Legendary producer and studio chief Alan Ladd, Jr. has long been regarded as one of the good guys — a smart, well-respected industry fellow who had quite a run from the mid ’70s to early ’90s.

Ladd was the intrepid 20th Century Fox-based producer of George Lucas‘s Star Wars, promoting and guarding it during a notoriously dicey era when Fox execs feared it might be a clunker. A year or so later his regime also produced Ridley Scott‘s Alien.

After launching The Ladd Company in ’79, “Laddie” produced or otherwise backed Chariots of Fire, Night Shift, Blade Runner, The Right Stuff, Police Academy, The Right Stuff, Moonstruck, A Fish Called Wanda, Thelma & Louise and Gone Baby Gone.

A classy, conservatively dressed, soft-spoken guy who was never much for interviews or colorful quips, “Laddie” — the son of ’40s and ’50s superstar Alan Ladd — was widely respected by filmmakers. Like Warner Bros. honcho John Calley, Ladd brandished something that very few producers would dare to mention in 2019 — upmarket taste. He even occasionally found the balls to take creative risks on what he believed was first-rate material.

He was also the guy who didn’t seem to strongly believe in Blade Runner (he insisted that Harrison Ford record a narration track) and who released a truncated cut of Sergio Leone‘s Once Upon A Time in America for its initial release. (Leone’s director’s cut version is the one everyone thinks of today.) And Laddie had a terrible time as the head of MGM in the mid ’80s, when the company was owned by fraudster Giancarlo Parretti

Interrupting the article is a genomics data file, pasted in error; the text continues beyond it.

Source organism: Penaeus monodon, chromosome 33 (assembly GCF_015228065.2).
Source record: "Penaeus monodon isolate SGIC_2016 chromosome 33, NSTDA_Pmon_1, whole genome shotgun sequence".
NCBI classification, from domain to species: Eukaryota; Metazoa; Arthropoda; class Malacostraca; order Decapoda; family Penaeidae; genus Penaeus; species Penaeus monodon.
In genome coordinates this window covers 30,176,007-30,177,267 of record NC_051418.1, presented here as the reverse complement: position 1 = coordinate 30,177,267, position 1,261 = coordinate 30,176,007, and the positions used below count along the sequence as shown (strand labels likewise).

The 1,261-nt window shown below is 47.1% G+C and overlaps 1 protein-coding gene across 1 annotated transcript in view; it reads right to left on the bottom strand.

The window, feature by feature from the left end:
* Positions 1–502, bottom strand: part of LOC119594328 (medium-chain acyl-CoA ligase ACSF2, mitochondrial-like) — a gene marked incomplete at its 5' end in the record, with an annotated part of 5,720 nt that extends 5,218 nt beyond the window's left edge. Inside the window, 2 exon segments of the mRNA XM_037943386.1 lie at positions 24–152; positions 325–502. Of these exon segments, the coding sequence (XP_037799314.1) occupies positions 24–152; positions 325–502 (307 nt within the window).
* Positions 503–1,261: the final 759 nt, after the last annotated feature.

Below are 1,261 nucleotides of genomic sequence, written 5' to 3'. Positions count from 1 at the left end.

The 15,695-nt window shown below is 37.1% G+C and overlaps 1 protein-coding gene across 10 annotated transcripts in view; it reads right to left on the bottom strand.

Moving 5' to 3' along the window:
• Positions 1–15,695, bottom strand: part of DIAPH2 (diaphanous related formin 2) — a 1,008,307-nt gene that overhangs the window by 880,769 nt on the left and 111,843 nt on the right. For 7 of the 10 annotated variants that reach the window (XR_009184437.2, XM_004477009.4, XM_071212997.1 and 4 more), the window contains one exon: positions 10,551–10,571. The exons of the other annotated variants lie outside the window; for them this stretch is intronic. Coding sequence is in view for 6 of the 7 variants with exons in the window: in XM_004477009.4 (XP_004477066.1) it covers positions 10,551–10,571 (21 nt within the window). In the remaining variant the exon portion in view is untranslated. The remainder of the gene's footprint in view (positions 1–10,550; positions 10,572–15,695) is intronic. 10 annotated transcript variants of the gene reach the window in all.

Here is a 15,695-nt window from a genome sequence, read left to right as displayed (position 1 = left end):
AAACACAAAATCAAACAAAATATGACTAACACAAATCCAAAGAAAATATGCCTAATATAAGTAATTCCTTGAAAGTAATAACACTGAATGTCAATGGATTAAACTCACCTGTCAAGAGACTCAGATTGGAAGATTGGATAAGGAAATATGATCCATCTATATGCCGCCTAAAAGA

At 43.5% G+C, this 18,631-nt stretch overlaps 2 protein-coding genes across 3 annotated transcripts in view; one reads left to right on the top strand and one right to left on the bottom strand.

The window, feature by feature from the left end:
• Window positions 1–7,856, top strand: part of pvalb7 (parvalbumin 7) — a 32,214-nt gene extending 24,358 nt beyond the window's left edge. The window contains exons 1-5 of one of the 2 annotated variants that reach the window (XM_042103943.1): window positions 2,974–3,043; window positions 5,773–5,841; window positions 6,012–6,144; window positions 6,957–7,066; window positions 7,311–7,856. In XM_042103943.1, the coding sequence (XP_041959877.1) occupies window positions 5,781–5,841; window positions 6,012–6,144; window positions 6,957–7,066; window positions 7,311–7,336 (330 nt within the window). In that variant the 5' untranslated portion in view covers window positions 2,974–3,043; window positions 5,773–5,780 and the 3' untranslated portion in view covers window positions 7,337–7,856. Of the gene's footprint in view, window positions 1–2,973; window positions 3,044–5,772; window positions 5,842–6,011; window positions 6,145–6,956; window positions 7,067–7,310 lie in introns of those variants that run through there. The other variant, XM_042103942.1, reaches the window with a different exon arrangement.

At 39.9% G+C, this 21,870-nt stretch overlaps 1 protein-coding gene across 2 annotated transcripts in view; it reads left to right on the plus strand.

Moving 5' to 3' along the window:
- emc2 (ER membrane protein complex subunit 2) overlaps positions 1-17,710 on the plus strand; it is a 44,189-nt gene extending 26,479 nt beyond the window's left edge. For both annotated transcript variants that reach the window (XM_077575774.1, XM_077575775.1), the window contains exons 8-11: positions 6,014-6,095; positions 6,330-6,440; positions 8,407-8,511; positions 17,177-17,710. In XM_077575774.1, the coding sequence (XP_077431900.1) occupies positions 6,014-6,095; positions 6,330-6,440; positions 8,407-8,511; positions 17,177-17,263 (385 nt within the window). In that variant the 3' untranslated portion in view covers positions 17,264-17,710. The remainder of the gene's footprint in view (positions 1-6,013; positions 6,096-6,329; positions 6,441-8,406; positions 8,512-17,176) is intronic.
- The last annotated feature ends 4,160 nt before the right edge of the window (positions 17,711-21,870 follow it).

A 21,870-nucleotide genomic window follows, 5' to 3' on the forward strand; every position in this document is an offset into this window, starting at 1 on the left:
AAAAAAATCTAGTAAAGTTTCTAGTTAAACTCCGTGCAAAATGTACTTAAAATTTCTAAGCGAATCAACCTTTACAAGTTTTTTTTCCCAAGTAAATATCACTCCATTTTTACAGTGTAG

The trailer for Amanda Ladd-JonesLaddie: The Man Behind The Movies strongly suggests it’ll be a cottonball portrait — basically Laddie’s filmmaker pallies telling us what a shrewd, dependable and admirable guy he was, etc. Ladd-Jones is his daughter — the chances of her delivering even a hint of a warts-and-all approach are probably somewhere between slim and none.

I’m nonetheless interested in catching it at the American Cinematheque on Friday, 1.18. The AC’s website informs that the doc runs 184 minutes — almost certainly a typo. If this was the actual running time, I would be genuinely excited.